Yes, I did.
However, it looks like my problem has nothing to do with calibration. When un-calibrated, I still get much better colours (and smoother gradients) in Photoshop when proofing in Monitor RGB than when not proofing.
Calibration makes the colours look more natural (less blueish), but I still have to proof in Monitor RGB to get accurate results.
Therefore, I can only work in the sRGB space.
I realise you've already been through so much - but proofing in the Monitor RGB space is simply turning off screen colour management in Photoshop. You're using the LUT data but nothing else from your profile working this way - and that's not accurate, even for sRGB. Monitor RGB gets you no closer to proper colour management - all you're doing is making Photoshop emulate applications that aren't colour managed. That setting is there for previewing web graphics on your particular monitor, and not much else.
Bearing in mind that you're complaining of a blue tint, your choice of white point may be to blame. 6500K (well, if your calibration solution supports it, D65) is typical, but maybe your monitor, when uncalibrated, is rather warmer than that. This feels unlikely - usually uncalibrated LCD monitors are to the cool side (9300K is not unknown). Nevertheless, it may be worth experimenting with different white points, including profiling to the monitor's 'native' white point if you have that option - much as I'm struggling to see why this would be the issue.
Whilst we're still on the subject of white point, some LCD monitors have an on screen display option to choose the white point. Whilst that sounds like the correct thing to do before calibrating (and is usually the correct thing to do on a CRT, where you're changing the relative gain of the three input amplifiers or similar), it's usually a mistake on an LCD. Leave an LCD monitor set at the native white point, and leave it to the calibration setup to get the white point right. (I've verified this with my setup in Monaco OPTIX XR Pro - the deltaE is worse if I set the white point using the OSD and calibrate than if I leave my panel at its native white point).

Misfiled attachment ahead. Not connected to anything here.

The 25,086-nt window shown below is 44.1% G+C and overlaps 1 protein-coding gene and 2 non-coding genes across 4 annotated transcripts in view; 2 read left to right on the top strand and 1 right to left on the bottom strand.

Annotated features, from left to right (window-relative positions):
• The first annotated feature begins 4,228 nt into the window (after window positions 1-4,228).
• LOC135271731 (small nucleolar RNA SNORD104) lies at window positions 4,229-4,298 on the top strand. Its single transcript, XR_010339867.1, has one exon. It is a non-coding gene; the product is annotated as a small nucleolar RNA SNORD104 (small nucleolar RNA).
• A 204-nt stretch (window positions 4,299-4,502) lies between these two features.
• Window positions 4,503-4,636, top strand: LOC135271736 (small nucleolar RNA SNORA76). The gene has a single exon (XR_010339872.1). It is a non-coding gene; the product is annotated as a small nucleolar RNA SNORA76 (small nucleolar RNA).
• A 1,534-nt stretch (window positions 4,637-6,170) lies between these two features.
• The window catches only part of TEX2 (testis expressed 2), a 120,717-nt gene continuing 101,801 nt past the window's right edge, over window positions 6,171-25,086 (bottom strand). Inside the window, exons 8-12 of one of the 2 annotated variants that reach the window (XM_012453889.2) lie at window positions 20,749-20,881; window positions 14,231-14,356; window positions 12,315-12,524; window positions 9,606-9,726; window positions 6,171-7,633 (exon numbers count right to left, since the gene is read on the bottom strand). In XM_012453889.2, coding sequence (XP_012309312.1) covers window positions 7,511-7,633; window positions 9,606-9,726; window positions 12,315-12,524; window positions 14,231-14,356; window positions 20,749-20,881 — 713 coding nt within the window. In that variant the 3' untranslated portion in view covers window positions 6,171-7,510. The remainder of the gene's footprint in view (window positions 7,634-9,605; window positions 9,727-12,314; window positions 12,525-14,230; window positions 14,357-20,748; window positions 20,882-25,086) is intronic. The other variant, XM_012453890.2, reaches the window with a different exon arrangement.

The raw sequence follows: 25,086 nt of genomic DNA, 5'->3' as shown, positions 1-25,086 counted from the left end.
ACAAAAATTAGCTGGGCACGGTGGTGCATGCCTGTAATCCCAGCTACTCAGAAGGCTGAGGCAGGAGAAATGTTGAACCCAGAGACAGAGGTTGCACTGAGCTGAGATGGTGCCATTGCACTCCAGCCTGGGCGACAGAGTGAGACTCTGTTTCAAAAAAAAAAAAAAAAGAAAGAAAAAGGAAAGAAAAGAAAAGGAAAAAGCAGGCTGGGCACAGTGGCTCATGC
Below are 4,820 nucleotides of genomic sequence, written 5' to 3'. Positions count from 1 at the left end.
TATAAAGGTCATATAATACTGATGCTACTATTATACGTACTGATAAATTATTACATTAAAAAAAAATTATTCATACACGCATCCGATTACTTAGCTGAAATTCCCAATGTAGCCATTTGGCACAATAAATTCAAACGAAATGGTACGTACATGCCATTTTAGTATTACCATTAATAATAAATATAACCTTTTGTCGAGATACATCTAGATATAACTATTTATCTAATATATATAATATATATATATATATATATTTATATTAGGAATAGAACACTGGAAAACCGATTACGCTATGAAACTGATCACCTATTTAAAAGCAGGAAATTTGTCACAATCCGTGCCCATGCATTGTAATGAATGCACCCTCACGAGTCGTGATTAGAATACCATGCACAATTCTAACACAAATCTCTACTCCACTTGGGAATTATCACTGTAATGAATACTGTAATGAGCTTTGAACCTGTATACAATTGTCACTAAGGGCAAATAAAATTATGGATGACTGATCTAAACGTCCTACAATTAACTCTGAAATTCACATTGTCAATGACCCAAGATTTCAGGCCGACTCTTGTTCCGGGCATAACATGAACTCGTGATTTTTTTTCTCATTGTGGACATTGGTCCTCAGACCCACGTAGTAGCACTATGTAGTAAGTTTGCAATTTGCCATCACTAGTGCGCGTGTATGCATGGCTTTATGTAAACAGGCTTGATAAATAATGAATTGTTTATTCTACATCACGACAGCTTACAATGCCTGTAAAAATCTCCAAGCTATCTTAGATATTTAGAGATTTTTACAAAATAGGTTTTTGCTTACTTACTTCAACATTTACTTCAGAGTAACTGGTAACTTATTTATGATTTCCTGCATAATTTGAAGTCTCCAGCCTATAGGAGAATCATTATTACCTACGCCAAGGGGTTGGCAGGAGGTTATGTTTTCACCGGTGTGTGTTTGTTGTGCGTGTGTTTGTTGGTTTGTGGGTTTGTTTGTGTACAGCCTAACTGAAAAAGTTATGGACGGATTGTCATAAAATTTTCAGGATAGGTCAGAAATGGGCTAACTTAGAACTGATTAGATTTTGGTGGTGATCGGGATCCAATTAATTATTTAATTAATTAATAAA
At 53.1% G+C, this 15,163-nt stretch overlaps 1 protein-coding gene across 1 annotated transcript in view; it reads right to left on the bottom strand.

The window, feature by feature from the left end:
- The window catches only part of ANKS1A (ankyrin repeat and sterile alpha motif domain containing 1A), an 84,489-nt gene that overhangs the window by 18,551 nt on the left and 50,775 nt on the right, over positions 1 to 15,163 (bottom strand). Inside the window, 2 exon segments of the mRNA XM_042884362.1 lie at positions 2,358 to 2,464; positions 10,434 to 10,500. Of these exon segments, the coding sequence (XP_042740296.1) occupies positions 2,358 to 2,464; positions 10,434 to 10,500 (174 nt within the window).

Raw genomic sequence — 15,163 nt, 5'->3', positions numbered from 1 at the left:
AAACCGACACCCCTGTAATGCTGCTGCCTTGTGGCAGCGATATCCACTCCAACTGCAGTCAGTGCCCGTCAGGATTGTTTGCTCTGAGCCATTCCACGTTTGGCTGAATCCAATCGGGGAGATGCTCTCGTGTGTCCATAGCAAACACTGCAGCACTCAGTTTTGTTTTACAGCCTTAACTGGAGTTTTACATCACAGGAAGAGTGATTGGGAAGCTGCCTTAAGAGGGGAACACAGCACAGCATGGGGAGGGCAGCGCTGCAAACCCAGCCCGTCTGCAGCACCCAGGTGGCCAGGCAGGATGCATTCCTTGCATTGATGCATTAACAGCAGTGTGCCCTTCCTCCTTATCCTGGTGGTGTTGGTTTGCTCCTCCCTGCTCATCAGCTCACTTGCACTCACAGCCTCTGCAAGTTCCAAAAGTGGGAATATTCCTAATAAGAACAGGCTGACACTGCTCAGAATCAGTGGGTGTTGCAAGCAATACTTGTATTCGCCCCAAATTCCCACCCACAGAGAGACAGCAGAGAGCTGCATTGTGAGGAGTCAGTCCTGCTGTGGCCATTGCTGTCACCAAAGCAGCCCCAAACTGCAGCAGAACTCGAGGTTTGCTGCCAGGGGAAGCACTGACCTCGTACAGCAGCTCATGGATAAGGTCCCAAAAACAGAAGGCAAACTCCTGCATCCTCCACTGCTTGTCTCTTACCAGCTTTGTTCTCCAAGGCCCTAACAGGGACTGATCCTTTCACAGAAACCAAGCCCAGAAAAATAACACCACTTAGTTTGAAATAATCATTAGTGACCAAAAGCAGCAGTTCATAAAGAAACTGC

A final thing that may be in play is the contrast setting on your LCD if it has one. I drive my monitor using DVI, so the only setting available is brightness which changes the backlight intensity (DVI also gives a sharper picture than using VGA). If you do have a contrast setting on the monitor, try adjusting it before reprofiling - ideally recording the values you've tried.
You haven't said is what monitor you're using - it could be that the monitor itself is bad. A 6 bit TN panel is never going to calibrate well - in fact, no TN panel is that good for serious colour work because of the contrast and colour shifts as you move your head around (which is why laptops are poor for colour critical work). If you have one of those 6 bit abominations that produces 16.2 million colours by frame rate control (check the specification - if it's 16.2 million colours rather than 16.7 million colours, this is probably what you have), that would certainly explain your duff gradients.
I'd argue that gradients are a very poor way to evaluate a profile anyway. A primary colour gradient, say a gradient from R 0 G 0 B 255 to white (R 255 G 255 B 255) will always look smoother in monitor RGB because you're simply varying the R and G values from 0 to 255 along the gradient. With colour management, the blue end of my hypothetical blue gradient is no longer R 0 G 0 B 255 - it's whatever R 0 G 0 B 255 in the working colour space is when transformed to the monitor colour space. The same is true of every intermediate value along the gradient - including white.